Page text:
This week in science

NASA crashes DART craft and more: Understand the world through 7 images

NASA/Johns Hopkins APL/Steve Gribben

NASA/Joel Kowsky

NASA completed its first-ever asteroid deflection test the week of September 22–28, as the Artemis I SLS was removed from the launch pad.

Here are the week’s biggest science stories told in 7 stunning images.

Qiuyang Zheng

7. Gas giant

EHT Collaboration, ESO/M. Kornmesser

September 22

Researchers at the European Southern Observatory detected a “hot spot” orbiting the black hole at the center of the Milky Way at one-third the speed of light. Likely a bubble of gas, the hot spot is thought to originate from a flare interacting with the disk of gas around the black hole.

EHT Collaboration, ESO/M. Kornmesser

6. An unlikely ally

Tomoko Kaneko-Ishino

September 26

Researchers determined that two genes mammals inherited from viruses roughly 120 million years ago (RTL5 and RTL6) likely protect the brain from deadly bacteria and viruses. The study was done in mice, but RTL5 and RTL6 are also present in humans.

Tomoko Kaneko-Ishino

5. Crash landing

NASA

September 26

NASA crashed its DART spacecraft into Dimorphos, a 525-foot-wide asteroid 6.8 million miles from Earth. The DART mission is the first test of whether asteroids can be deflected away from our home planet this way, but its results won’t be known until after another satellite is sent to observe in 2024.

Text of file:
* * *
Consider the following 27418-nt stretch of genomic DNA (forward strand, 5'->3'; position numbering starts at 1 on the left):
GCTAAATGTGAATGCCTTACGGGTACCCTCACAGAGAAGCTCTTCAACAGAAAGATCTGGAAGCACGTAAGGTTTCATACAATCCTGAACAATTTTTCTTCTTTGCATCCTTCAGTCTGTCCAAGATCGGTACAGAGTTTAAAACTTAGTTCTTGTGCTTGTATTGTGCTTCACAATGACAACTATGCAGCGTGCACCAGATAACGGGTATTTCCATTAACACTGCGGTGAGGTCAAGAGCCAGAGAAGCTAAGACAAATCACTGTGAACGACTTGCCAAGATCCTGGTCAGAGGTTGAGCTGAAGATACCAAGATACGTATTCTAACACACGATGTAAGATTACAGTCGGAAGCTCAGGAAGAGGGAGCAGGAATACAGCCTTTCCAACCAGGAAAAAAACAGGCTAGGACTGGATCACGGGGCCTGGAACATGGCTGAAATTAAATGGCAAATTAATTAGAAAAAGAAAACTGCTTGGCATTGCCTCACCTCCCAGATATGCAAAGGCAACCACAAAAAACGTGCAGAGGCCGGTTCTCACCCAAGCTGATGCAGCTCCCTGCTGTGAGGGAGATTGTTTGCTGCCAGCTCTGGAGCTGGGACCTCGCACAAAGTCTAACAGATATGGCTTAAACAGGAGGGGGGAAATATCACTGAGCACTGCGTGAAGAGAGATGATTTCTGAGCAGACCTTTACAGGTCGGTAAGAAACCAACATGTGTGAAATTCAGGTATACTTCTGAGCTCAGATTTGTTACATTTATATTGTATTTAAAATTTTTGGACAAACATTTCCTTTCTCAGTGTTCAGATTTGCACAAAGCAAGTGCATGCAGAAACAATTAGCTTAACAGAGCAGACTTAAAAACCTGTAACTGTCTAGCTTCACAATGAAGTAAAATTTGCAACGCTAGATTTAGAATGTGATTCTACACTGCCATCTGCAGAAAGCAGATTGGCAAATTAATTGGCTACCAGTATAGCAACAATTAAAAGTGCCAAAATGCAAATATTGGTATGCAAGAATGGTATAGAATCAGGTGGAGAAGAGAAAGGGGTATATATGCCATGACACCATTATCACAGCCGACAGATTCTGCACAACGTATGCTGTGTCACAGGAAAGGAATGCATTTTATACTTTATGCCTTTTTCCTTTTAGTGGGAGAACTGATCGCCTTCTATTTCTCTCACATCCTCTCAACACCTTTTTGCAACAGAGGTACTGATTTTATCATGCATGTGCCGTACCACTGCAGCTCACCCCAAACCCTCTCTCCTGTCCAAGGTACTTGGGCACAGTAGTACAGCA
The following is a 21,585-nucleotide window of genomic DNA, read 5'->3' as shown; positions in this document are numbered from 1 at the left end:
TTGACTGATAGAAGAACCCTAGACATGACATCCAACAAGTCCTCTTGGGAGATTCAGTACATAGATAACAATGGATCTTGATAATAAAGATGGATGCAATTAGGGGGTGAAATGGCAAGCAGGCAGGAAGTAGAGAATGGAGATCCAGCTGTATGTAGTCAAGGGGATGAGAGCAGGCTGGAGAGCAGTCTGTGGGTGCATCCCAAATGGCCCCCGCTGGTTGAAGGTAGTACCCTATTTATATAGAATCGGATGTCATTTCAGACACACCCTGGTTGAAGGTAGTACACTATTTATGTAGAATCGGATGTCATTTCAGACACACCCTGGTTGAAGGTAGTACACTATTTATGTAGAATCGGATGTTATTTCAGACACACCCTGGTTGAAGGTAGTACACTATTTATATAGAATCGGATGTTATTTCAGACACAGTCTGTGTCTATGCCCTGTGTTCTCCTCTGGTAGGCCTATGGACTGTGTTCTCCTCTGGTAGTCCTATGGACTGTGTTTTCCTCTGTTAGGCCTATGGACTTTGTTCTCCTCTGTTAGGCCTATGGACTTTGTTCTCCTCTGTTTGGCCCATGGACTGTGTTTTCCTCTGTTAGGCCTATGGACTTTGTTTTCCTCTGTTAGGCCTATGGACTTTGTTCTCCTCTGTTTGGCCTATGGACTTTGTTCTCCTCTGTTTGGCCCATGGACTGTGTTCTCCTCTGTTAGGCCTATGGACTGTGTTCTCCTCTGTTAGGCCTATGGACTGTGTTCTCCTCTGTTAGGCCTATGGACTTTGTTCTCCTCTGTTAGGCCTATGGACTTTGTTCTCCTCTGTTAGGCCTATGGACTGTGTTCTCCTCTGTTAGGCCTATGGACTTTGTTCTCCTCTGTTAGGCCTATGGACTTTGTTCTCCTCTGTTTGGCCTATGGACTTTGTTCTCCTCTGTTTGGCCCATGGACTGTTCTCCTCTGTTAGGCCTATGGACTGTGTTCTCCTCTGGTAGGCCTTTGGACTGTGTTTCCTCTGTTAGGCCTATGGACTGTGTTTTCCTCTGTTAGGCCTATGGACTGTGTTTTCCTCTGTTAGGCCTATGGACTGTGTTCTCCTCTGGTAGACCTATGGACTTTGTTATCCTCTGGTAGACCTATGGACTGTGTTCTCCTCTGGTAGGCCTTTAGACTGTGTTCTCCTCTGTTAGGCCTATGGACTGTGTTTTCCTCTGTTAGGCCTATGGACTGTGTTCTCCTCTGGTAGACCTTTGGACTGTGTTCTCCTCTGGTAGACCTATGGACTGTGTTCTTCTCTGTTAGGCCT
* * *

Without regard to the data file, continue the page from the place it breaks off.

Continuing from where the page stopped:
ASI/NASA

4. Seeking shelter

NASA/Joel Kowsky

September 27

NASA rolled the SLS for its Artemis I mission back to the Vehicle Assembly Building at Kennedy Space Center ahead of Hurricane Ian. Just a few hours later, a fire broke out in the building, but there were no reported injuries or damage to the rocket.

NASA/Joel Kowsky

3. First fins

Zhikun Gai

September 28

Researchers discovered 436-million-year-old fossils of a fish with one fin running the length of each side of its body. This provides evidence that separate pectoral and pelvic fins evolved from these single fins, known as the fin-fold hypothesis. The finding illustrates the evolution of limbs that led to arms and legs in land animals.

Zhikun Gai

2. Shields up

NASA, ESA, Leah Hustak (STScI)

September 28

Scientists confirmed a theorized protective “shield” of ionized gas called the Magellanic Corona actually exists, using observations from the Hubble Space Telescope and Far Ultraviolet Spectroscopic Explorer. The corona keeps the Milky Way from siphoning gas from the nearby Magellanic Clouds, allowing them to keep making stars.

NASA, ESA, Leah Hustak (STScI)

1. RoboPill

Felice Frankel

September 28

Researchers developed a robotic capsule that maneuvers through the small intestine’s mucus barrier to deliver drugs that currently require injections. Insulin was used in the study, but the device could be used for other drugs that target the small intestine, stomach, or colon.

Felice Frankel